Commitment to care earns UNTHSC spot in magazine rankings
By Jeff Carlton
UNT Health Science Center’s dedication to primary care has received national recognition for the 15th consecutive year in U.S. News & World Report’s annual ranking of medical schools.
Among the magazine’s ranked programs, UNTHSC’s Texas College of Osteopathic Medicine (TCOM) is first in Texas and second nationally in the percentage of graduates entering primary care fields. Overall, TCOM is No. 50 in the country out of more than 170 eligible medical schools nationwide in the primary care rankings.
“We are pleased to remain nationally recognized for our commitment to increase the number of primary care providers for the state of Texas and beyond,” said Don N. Peska, DO, MEd, Dean of TCOM.
Nearly 66 percent of TCOM graduates enter primary care, helping everyday Texans get critical access to the health care system in a state with a growing physician shortage. Texas is 45th in the nation in physicians per capita, with about 43,000 practicing physicians for a population of 23 million people.
Examples of UNTHSC’s commitment to care include its innovative geriatrics and rural medicine programs. In geriatrics, the Health Science Center has teamed up with JPS Health Network, Texas Christian University and the United Way’s Area Agency on Aging of Tarrant County to improve medical training and health-care delivery for the region’s rapidly growing population of older residents.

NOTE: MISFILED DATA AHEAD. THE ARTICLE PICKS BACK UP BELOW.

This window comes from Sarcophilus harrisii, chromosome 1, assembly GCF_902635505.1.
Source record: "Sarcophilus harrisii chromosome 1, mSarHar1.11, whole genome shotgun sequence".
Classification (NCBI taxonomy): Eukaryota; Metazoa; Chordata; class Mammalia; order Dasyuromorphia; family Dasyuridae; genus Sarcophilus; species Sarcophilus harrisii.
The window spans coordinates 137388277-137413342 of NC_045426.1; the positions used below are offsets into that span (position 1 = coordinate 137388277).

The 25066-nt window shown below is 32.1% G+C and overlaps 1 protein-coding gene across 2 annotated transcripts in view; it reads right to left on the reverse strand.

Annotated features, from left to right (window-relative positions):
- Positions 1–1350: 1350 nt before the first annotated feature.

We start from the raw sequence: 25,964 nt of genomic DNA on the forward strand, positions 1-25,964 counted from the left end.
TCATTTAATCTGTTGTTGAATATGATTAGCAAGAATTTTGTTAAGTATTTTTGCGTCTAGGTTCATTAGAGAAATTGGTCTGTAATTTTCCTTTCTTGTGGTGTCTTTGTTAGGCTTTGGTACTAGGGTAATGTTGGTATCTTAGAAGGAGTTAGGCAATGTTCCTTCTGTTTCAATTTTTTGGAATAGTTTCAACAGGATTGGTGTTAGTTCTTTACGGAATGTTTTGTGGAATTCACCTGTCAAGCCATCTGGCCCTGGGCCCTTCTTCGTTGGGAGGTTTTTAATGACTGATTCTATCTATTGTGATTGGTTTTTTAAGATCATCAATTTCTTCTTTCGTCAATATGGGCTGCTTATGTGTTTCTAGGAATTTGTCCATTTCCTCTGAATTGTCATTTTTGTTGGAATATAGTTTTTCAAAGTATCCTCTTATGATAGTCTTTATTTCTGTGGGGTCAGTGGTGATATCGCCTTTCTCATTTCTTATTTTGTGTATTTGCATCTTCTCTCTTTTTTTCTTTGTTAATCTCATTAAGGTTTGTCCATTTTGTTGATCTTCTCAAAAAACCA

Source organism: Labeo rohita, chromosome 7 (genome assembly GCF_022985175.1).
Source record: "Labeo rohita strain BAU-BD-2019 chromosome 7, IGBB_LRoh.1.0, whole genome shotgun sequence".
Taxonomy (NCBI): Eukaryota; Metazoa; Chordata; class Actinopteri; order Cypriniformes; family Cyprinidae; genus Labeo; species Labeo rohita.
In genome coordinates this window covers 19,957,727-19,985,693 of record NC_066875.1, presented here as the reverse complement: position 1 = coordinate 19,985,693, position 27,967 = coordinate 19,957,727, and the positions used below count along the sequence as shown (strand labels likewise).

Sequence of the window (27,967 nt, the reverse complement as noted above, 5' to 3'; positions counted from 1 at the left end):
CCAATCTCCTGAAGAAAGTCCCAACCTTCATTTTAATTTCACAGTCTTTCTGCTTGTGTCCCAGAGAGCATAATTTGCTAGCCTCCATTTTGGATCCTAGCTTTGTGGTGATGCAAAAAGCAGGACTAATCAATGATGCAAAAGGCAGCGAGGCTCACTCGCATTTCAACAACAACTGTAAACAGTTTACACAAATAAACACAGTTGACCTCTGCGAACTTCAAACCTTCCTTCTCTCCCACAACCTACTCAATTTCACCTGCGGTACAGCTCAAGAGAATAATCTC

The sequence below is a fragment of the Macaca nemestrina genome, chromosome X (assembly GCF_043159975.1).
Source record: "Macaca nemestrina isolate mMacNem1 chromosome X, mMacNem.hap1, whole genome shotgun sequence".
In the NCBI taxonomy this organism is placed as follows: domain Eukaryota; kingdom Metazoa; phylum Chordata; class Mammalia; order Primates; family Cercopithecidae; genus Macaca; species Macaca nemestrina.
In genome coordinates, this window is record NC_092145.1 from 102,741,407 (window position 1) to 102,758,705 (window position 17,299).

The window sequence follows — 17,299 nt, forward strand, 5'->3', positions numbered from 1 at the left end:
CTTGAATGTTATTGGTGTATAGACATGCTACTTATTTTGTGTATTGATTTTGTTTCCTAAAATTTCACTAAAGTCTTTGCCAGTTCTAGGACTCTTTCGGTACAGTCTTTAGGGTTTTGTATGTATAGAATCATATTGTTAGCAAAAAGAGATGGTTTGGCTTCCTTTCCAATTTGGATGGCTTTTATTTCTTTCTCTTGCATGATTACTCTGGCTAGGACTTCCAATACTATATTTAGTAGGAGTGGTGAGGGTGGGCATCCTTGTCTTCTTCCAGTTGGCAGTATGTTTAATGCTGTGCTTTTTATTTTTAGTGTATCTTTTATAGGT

The school also boasts a rural medicine program that prepares physicians to care for rural Texans. Texas has 35 counties without a practicing physician and 80 counties with fewer than five. The TCOM program places students with rural physicians in every corner of the state
Of the 220 TCOM graduates in 2015, 142 began residencies in family practice, internal medicine, obstetrics and gynecology or pediatrics. The other 78 students went into specialties such as emergency medicine, anesthesiology, general surgery or physical medicine and rehabilitation.